Imelda Roche's eight words of motivation
Readers talk back
Must reads site wide
Entrepreneur Imelda Roche AO has only ever had one mentor (her grandma), and worked on achieving her personal ambitions along the lines of one key motto: If it's to be, it's up to me.
For a woman making her mark as an entrepreneur at a time when women did not go into business with their husbands, let alone take the helm of an organisation, the "it's up to me" was a mantra that left no room for excuses, nor for settling on society's expectations of what and who a woman should be.
"If I think about my generation, we were always the secretaries or the tea ladies," says Roche. "Nobody would ever think you'd be a decision maker."
Roche founded the local arm of Nutrimetics with her husband Bill in 1968, and went on to acquire the worldwide interests of Nutrimetics International in 1991. The couple later turned their attention to property development and investment and have since regularly appeared on the BRW Rich List. Imelda was named NSW Champion of Entrepreneurship by Ernst & Young in August, and was once recognised as one of the world's 50 Leading Women Entrepreneurs.
Roche shared her eight words of motivation during a roundtable of leading entrepreneurs with Women's Agenda last week, following an afternoon seminar and networking event for female entrepreneurs hosted by Ernst & Young in Sydney.
Women entrepreneurs have it a little easier than Roche did in the early stages of her career -- especially with a number of resources at their disposal including networking groups, mentoring, opportunities to pitch to investors, and more respect from the banks.
But with women entrepreneurs still facing plenty of challenges, including a lack of start-up capital when compared to their male counterparts, a little bit of "it's up to me" goes a long way in reaffirming the personally responsibility we can take for our own careers, businesses and overall success. Even when having to work harder for something seems a little unfair.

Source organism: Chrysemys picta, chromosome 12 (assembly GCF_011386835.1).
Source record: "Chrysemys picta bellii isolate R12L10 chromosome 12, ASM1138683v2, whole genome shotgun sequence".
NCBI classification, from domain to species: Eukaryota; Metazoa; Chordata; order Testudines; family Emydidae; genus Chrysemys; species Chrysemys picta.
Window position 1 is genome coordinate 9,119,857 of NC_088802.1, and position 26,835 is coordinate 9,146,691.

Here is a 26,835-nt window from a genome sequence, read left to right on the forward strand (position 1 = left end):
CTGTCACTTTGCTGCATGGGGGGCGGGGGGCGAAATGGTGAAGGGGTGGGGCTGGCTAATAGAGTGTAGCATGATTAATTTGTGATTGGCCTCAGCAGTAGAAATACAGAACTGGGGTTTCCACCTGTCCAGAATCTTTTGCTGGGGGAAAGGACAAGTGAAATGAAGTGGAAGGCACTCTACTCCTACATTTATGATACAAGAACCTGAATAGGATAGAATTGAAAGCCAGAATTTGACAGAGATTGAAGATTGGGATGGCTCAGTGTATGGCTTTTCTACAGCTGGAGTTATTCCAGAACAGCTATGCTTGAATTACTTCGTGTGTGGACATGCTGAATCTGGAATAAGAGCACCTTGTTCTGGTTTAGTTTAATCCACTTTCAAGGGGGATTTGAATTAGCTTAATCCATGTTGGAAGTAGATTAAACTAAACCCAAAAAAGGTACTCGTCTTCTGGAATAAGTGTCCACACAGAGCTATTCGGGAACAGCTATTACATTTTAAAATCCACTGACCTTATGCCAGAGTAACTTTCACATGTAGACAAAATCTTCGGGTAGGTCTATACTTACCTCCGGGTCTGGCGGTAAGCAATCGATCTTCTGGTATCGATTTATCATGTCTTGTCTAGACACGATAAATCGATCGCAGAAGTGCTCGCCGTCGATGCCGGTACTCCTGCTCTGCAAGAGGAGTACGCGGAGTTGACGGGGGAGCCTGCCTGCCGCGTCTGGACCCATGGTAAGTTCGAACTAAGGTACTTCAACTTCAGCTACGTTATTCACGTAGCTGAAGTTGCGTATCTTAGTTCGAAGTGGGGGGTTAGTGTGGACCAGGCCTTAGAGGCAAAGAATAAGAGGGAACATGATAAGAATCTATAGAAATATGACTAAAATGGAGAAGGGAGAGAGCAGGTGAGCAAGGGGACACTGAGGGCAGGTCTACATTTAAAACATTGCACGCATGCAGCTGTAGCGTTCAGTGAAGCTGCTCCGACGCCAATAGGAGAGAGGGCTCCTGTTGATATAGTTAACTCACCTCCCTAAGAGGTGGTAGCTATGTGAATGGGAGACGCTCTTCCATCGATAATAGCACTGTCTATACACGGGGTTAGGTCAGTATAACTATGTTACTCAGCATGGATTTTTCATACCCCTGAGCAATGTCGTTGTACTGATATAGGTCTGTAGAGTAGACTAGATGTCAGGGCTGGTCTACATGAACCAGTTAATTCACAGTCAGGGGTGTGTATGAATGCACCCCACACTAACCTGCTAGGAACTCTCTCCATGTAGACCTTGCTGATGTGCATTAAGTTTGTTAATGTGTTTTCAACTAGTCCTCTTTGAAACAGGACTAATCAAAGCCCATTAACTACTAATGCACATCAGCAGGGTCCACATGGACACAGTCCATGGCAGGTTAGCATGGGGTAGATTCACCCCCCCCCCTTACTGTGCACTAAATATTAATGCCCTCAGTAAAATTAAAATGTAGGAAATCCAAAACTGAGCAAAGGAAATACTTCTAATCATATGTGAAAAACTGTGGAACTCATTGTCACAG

Roche picked up the advice off her grandma whom she lived with from the age of two to five.
"She was the only person I could ever put into that category of being a mentor," says Roche. "[She taught me] you can do whatever you want to do if you really are focussed and dedicated enough. That little focus I shared with everyone today: If it's to be, it's up to me. It's not for somebody else to do it for you. You're in charge of your own life."
When it comes to career and business success, part of "it's up to me" also includes identifying priorities, and determining which domestic responsibilities really matter, and which can be outsourced.
"The priority is not doing the cleaning," says Roche, advising that women shouldn't be afraid to pay for help. "Just as long as they know that you're there for the events that are important."
And as long as you know what you can afford: "You don't go into debt for help. And if you really have to work longer hours then do it," says Roche.
Taking personal responsibility for our own success is also, I believe, about determining our own personal definition of what success actually means, and not relying on an explanation from somebody else. If Roche had settled on the expectations of others, she may have been left disappointed given what a lot of people thought "success" meant for a woman when she was starting out: "All my Aunts thought I'd have delinquent children!" she says.
I also believe it's about working hard to achieve small, reachable ambitions, and doing what needs to be done to shoot for the larger and long-term goals. It's appreciating the lessons in failure, and not feeling defeated when we inevitably miss some of the goals we target. If it's to be, it's up to me. But if it's NOT to be, that's ok. We learn. We move on. We work at something else.
Eight simple words. Not bad for a Monday? Now get on with it. Destiny's counting on you.
While discussion and debate is welcome, we do not tolerate name calling, personal attacks or other forms of abuse, and reserve the right to delete any comment we don't deem appropriate.comments powered by Disqus